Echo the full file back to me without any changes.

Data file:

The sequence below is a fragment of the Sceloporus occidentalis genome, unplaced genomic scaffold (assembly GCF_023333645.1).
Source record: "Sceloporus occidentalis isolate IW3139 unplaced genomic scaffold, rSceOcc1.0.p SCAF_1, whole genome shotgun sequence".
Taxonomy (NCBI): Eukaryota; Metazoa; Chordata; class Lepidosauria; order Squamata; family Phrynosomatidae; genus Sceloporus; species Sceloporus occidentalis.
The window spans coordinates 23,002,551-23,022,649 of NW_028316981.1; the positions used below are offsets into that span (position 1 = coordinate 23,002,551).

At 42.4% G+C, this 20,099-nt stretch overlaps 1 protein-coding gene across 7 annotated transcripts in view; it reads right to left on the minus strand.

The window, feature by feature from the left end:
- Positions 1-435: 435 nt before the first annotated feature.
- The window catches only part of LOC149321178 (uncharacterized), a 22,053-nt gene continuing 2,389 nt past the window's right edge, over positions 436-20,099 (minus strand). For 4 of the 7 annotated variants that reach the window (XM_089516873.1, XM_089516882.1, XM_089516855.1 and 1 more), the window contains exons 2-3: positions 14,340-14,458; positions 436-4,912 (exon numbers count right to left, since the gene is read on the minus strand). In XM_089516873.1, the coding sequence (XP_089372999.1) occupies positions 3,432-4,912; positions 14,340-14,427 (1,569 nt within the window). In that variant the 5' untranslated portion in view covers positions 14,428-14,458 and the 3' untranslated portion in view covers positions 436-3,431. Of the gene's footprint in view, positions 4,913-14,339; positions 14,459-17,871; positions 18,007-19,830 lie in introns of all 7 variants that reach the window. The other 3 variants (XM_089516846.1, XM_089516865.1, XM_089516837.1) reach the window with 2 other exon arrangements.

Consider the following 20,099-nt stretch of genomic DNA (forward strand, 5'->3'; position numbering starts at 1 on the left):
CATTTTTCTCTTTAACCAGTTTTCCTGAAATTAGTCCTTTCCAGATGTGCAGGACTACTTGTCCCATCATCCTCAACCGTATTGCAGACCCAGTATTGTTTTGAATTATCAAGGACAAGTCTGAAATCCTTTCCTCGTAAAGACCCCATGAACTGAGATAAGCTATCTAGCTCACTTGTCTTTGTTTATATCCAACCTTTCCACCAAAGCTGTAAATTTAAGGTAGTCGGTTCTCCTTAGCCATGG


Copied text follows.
The sequence below is a fragment of the Sceloporus occidentalis genome, unplaced genomic scaffold (assembly GCF_023333645.1).
Source record: "Sceloporus occidentalis isolate IW3139 unplaced genomic scaffold, rSceOcc1.0.p SCAF_1, whole genome shotgun sequence".
Taxonomy (NCBI): Eukaryota; Metazoa; Chordata; class Lepidosauria; order Squamata; family Phrynosomatidae; genus Sceloporus; species Sceloporus occidentalis.
The window spans coordinates 23,002,551-23,022,649 of NW_028316981.1; the positions used below are offsets into that span (position 1 = coordinate 23,002,551).

At 42.4% G+C, this 20,099-nt stretch overlaps 1 protein-coding gene across 7 annotated transcripts in view; it reads right to left on the minus strand.

The window, feature by feature from the left end:
- Positions 1-435: 435 nt before the first annotated feature.
- The window catches only part of LOC149321178 (uncharacterized), a 22,053-nt gene continuing 2,389 nt past the window's right edge, over positions 436-20,099 (minus strand). For 4 of the 7 annotated variants that reach the window (XM_089516873.1, XM_089516882.1, XM_089516855.1 and 1 more), the window contains exons 2-3: positions 14,340-14,458; positions 436-4,912 (exon numbers count right to left, since the gene is read on the minus strand). In XM_089516873.1, the coding sequence (XP_089372999.1) occupies positions 3,432-4,912; positions 14,340-14,427 (1,569 nt within the window). In that variant the 5' untranslated portion in view covers positions 14,428-14,458 and the 3' untranslated portion in view covers positions 436-3,431. Of the gene's footprint in view, positions 4,913-14,339; positions 14,459-17,871; positions 18,007-19,830 lie in introns of all 7 variants that reach the window. The other 3 variants (XM_089516846.1, XM_089516865.1, XM_089516837.1) reach the window with 2 other exon arrangements.

Consider the following 20,099-nt stretch of genomic DNA (forward strand, 5'->3'; position numbering starts at 1 on the left):
CATTTTTCTCTTTAACCAGTTTTCCTGAAATTAGTCCTTTCCAGATGTGCAGGACTACTTGTCCCATCATCCTCAACCGTATTGCAGACCCAGTATTGTTTTGAATTATCAAGGACAAGTCTGAAATCCTTTCCTCGTAAAGACCCCATGAACTGAGATAAGCTATCTAGCTCACTTGTCTTTGTTTATATCCAACCTTTCCACCAAAGCTGTAAATTTAAGGTAGTCGGTTCTCCTTAGCCATGG